The physical description of these stars is one of relatively free positive ions, specifically helium ions in this case, floating through a background of fermions. They are described by a quantum condensate, which has a good theory explaining it, but with the addition of Coulombic interaction between the ions.

This state applies, specifically, to a subgroup of these stars that are mostly made of helium. This kind of ion condensate tends to crystallize depending on the ratio between the kinetic and potential Coulombic energy. Quantum effects, on the other hand, depend on some ratios of mass and charge between the ions. The only material where this applies turns to be helium, but luckily there are plenty of these helium-made white dwarfs.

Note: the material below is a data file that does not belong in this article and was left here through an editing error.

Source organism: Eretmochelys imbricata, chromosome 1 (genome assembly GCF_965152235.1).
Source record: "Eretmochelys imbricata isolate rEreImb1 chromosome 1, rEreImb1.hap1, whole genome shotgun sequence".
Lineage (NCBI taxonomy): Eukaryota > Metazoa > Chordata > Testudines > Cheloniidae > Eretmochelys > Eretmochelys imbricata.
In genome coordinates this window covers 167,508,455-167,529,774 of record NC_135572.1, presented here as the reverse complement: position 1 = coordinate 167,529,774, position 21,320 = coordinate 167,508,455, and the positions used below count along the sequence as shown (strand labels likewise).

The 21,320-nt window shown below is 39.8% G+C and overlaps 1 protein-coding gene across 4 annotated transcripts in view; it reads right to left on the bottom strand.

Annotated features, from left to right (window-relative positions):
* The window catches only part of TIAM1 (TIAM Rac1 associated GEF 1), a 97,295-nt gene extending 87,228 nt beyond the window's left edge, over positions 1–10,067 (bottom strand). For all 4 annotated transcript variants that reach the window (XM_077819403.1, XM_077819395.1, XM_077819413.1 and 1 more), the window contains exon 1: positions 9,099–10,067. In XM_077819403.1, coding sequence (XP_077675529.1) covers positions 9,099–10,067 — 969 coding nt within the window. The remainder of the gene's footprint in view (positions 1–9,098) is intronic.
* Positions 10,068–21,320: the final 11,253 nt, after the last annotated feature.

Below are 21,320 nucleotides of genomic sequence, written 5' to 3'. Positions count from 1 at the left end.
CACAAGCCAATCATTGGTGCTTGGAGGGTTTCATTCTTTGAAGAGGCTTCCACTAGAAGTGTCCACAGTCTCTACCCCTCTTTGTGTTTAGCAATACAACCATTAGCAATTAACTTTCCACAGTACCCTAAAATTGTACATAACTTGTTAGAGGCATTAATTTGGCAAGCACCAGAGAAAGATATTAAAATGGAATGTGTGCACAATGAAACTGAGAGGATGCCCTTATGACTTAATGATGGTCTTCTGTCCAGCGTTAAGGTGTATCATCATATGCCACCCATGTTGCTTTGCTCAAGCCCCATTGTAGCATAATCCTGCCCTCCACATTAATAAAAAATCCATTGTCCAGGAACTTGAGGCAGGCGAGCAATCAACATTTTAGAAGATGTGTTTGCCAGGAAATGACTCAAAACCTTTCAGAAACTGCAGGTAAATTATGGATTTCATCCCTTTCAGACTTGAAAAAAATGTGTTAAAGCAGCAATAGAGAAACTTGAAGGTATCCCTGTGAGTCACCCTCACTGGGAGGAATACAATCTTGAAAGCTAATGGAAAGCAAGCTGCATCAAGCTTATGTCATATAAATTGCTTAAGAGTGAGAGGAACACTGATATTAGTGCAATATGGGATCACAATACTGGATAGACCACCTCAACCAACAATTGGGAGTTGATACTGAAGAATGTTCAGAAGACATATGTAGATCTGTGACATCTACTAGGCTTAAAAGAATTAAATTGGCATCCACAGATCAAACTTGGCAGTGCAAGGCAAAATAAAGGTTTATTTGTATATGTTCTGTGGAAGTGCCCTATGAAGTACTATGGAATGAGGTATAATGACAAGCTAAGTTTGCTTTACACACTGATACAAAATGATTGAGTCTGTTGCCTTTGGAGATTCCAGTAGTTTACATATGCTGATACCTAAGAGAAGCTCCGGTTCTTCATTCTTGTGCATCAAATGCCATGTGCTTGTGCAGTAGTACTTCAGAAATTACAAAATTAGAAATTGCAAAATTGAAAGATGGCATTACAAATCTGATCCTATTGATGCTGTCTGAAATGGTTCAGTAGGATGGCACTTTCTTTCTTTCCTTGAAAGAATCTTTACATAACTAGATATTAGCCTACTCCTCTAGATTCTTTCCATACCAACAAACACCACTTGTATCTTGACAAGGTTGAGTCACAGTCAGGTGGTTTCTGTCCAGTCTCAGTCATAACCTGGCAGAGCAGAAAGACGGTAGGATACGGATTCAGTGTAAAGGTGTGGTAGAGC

The derivation, as Rosen showed it, starts with a neutral Bose-Einstein condensate, which has a simple phase diagram - uncondensed above some critical temperature, and increasing condensation as the temperature is lowered to zero. The charged condensate introduces photons as it is usually done in field theory and follows the consequences.

The result is a more complicated phase diagram. Under the old Tc, the ions still condense, but things change above it. There is now some higher temperature above which there is no condensation, but in between there are two solutions to the equations of motions, a condensate and a non-condensed state, and both a local energy minima. This means that the transition into a condensate is not continuous, and this is a first order phase transition.

The nice thing here is that we have such white dwarf stars to observe and we can compare this theory to observations.

That's it for these last two weeks. All you Americans out there have a good Thanksgiving, and I'll see you next week with two new seminars.